Controlling population growth: The high levels of air pollution in Delhi region is mainly due to concentration of large population and economic activities. The cities in the region offer work opportunities to rich and poor. It is projected that Delhi could be the world’s most populous urban agglomeration by 2028 with a population of 37.2 million. The future policy should be to control the growth of population in NCR cities, which can be achieved by developing villages, small and medium towns in the region. Such development is lagging behind due to which NCR cities constantly experience in-migration. In addition, the region would benefit if various human activities that have created the problem are carried out in a better and responsible manner so that minimum damage is caused to the environment.
Applying a regional and collaborative approach: Since air pollution in Delhi is a regional issue, and not city-specific, a regional approach needs to be applied. It will be ideal for various central/state/local government departments to work together, and engage with citizens, research institutions, and private companies. Further, the expertise of regional planners must be utilised, since proper land use planning at the regional level can help enormously in improving air quality. The regional plan of NCR and city plans should contain policy directions for various administrative agencies – transport, industry, construction, sanitation, environment, agriculture, etc. Presently, too many action plans prepared by stakeholders are creating confusion, and implementation of sustainable solutions is minimal.
Designing and applying sustainable solutions: Whether it is the transport or power or any other sector, sufficient efforts are not being made by the administration to design and apply sustainable solutions. Without providing proper alternatives, citizens are expected to operate in a certain manner. Those who are unable to follow the guidelines are treated as law violators. The administration needs to seriously address numerous grey areas. Reliable, safe, affordable, eco-friendly, and clean public transportation facilities are not available to the regional population. Power supply and sanitary situation in NCR cities is abysmal. Availability of cleaner fuels, such as CNG, is lacking. Cheap and convenient options for disposal of agricultural residue by farmers are not provided.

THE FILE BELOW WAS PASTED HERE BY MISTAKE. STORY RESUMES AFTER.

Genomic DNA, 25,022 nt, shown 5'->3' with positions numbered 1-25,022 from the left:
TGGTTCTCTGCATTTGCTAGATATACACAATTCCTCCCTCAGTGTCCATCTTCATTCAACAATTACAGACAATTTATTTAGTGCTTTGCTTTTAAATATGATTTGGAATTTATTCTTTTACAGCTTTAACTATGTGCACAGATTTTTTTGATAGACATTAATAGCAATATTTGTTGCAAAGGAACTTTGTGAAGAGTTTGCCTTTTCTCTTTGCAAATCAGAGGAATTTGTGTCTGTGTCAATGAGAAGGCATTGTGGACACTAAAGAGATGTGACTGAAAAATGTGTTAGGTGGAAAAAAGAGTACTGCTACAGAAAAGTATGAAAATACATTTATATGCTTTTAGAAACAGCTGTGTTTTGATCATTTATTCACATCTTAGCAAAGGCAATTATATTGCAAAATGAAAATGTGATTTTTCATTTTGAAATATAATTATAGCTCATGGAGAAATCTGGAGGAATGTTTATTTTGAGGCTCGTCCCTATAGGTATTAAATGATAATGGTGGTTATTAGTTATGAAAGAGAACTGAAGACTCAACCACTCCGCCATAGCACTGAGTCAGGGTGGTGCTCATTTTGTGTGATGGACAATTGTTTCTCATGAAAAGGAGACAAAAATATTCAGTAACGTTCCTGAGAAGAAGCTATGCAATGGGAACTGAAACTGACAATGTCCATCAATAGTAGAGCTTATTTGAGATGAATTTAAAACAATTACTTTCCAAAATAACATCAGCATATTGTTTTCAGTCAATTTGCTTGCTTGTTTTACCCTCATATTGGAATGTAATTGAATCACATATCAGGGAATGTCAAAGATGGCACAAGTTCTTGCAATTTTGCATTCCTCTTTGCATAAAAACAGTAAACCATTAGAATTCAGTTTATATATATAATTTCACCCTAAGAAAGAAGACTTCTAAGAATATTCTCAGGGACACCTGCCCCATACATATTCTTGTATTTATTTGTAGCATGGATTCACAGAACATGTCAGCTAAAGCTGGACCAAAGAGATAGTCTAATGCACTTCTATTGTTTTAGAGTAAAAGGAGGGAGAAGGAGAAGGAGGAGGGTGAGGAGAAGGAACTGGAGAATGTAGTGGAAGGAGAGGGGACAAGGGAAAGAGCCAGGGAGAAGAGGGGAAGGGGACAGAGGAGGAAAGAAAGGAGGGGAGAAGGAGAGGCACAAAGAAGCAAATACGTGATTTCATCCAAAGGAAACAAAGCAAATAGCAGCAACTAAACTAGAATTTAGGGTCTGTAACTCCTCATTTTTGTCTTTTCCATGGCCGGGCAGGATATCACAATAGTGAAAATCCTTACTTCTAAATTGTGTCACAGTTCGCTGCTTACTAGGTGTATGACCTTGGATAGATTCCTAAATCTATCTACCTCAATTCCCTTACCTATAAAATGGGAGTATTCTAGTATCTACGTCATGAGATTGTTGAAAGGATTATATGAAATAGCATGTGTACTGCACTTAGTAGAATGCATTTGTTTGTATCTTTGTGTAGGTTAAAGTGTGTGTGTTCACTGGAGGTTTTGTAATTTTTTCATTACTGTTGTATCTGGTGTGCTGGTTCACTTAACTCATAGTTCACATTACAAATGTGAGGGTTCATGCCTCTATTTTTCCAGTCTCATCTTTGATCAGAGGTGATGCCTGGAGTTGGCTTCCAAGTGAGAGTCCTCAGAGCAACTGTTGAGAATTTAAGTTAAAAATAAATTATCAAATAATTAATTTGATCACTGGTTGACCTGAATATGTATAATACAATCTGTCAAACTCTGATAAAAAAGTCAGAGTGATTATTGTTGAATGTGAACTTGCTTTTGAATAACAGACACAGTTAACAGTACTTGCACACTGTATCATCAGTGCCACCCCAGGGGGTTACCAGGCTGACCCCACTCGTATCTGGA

Thus, the adhoc style of city/regional planning, development, management and governance will not lead to achieving the national level target of 20 to 30 percent reduction of PM2.5 and PM10 concentration by 2024 as proposed under the 2019 National Clean Air Programme (NCAP).
Unless the planning and administrative agencies display excellence in performing their roles, there is every possibility that air pollution is likely to rise in the coming years. Cities in China and Bangladesh were able to demonstrate improvement in air quality because the civic agencies formulated an effective plan and implemented it with care.
Several problems created by powerful natural forces are beyond human control, but there is scope for eliminating harmful human activities responsible for causing air pollution.
Clearly, greater actions by government agencies and citizens are needed if the goal of ensuring clean air is to be achieved.
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Rumi Aijaz is Senior Fellow at ORF where he is responsible for the conduct of the Urban Policy Research Initiative. He conceived and designed the ...Read More +